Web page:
The Lawyer Africa Elite 2014 features an in-depth look at 46 leading independent firms’ strategies in 15 key sub-Saharan jurisdictions, as well as the views of in-house counsel from some of Africa’s largest companies... Read more
This year, The Lawyer’s annual ranking of the largest UK law firms by turnover is available as an interactive, digital benchmarking tool. For the first time this will allow you to manipulate each data set against the metrics of your choice.
Grace Bros provided some wry smiles 20 years ago but give few hints to service providers today.
Lawyers are wholly part of the "customer is king" culture of service delivery and those who do not appreciate this will not succeed.
As retailers of legal services we must aim to be the best at this challenging reality or suffer.
Whether delivered from the high street or from an ivory (or glass) tower, legal advice is a commodity where technical ability is often a "given".
Client loyalty is gained by providing what customers want, when they want it, and for the agreed price.
It is just the same as when the purchaser of a PC naturally expects it to work when installed at home, first time and every time. If it doesn't, the manufacturer and retailer may as well close down, as the customers will not persevere with non-functioning equipment.
We get the law wrong at the same peril. The intellectual rigour of much of our work is known and accepted, hence there is the high price commanded by our expertise.
The basic skill of a craftsman is assumed at the purchase point and it is simply not enough to build effective working relationships with our exacting consumer base.
Our clients have a choice and have a long list of potential service providers.
The solution is pro-activity, responsiveness and timeliness.
Lawyers must turn over every stone and cross and dot every last 't' and 'i' at any cost. It is a matter of professional necessity that, if neglected, could potentially be the death knell for them.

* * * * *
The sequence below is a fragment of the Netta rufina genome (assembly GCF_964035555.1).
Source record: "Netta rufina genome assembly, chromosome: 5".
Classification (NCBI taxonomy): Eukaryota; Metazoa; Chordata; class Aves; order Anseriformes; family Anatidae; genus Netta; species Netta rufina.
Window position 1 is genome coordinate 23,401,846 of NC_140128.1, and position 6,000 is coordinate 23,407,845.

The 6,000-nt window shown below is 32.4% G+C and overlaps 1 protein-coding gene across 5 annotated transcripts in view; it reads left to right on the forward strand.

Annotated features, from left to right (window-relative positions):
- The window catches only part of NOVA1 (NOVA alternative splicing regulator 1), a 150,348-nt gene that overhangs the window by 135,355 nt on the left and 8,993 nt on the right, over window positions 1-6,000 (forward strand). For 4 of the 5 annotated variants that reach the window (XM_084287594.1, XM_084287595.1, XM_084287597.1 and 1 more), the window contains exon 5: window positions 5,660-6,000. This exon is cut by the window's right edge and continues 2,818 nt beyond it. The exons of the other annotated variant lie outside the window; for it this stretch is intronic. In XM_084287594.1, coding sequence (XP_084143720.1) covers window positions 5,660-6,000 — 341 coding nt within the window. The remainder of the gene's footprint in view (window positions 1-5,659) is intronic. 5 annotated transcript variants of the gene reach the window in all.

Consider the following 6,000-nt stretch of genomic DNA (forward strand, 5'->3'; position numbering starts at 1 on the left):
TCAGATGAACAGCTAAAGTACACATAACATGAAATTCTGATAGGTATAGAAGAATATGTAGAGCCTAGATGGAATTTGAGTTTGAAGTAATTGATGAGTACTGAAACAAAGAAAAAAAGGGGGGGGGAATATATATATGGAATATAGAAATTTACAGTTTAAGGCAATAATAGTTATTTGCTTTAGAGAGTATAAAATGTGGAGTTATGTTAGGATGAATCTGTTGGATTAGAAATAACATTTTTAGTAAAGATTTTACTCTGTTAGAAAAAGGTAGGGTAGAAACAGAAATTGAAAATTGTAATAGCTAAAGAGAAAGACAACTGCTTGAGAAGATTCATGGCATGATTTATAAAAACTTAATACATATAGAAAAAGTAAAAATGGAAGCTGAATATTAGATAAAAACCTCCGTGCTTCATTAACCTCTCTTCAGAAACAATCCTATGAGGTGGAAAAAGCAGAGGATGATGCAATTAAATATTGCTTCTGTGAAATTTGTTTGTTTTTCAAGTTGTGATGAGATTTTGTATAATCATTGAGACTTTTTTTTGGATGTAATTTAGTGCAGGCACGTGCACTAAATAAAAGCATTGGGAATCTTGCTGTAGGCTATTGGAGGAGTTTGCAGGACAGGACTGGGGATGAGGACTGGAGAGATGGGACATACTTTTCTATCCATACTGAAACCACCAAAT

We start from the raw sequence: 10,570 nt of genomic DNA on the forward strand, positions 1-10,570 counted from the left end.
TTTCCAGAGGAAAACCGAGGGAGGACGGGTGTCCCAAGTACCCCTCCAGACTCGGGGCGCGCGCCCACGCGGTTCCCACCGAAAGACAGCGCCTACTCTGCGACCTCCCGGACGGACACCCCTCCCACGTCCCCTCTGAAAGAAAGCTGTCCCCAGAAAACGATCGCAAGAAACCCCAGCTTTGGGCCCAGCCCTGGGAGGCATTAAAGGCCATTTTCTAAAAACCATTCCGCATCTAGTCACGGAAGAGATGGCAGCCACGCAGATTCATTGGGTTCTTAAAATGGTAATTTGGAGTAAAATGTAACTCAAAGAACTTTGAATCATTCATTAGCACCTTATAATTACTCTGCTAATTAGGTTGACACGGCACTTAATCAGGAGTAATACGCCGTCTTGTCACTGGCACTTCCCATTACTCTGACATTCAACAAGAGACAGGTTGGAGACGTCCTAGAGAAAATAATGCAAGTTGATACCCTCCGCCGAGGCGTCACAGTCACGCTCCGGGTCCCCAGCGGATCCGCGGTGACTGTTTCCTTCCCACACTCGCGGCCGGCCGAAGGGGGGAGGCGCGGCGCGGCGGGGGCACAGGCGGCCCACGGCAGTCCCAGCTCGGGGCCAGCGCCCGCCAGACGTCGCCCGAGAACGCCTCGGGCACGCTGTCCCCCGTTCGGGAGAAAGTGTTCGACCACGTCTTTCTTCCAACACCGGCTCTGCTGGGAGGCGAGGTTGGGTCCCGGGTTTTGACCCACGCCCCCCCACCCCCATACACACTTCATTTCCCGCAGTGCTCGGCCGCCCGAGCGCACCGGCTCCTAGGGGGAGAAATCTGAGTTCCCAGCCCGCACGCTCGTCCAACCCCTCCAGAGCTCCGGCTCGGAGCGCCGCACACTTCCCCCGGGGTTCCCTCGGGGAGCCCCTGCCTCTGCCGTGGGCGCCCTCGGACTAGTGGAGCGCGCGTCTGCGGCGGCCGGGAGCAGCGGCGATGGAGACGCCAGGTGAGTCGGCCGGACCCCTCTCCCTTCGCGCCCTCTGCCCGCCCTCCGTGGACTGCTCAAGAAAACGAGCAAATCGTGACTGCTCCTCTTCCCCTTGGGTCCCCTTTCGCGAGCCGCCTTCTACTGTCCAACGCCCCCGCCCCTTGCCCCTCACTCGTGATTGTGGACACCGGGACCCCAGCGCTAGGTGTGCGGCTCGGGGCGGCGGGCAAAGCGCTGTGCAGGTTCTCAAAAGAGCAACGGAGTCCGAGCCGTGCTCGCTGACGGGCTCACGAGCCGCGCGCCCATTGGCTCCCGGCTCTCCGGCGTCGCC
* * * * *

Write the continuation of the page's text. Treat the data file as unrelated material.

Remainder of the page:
Judgement and accuracy are, of course, the basics of our work but a realistic proximity to a desired result is crucial to client service.
Of all clients, I know businessmen the best and I know what they want is "no surprises" so that they can manage their corporate risk.
They expect us to project manage a situation towards an agreed outcome.
Almost every service provider is used to the obligation of delivering an agreed product on time and budget - we are no different.
Of course, clients choose people they can do business with and this usually means lawyers that communicate effectively and who understand them and their business.
These attributes are essential to effective client service.
A law firm is more than the sum of its individuals and the secret is for all of us to provide a culture of "can do", from our diverse strengths and talents, for the customers that depend on our skills.
The key to this culture of true client service is to "see it through their eyes".
Nigel Kissack is managing partner at Pinsent Curtis' Leeds office.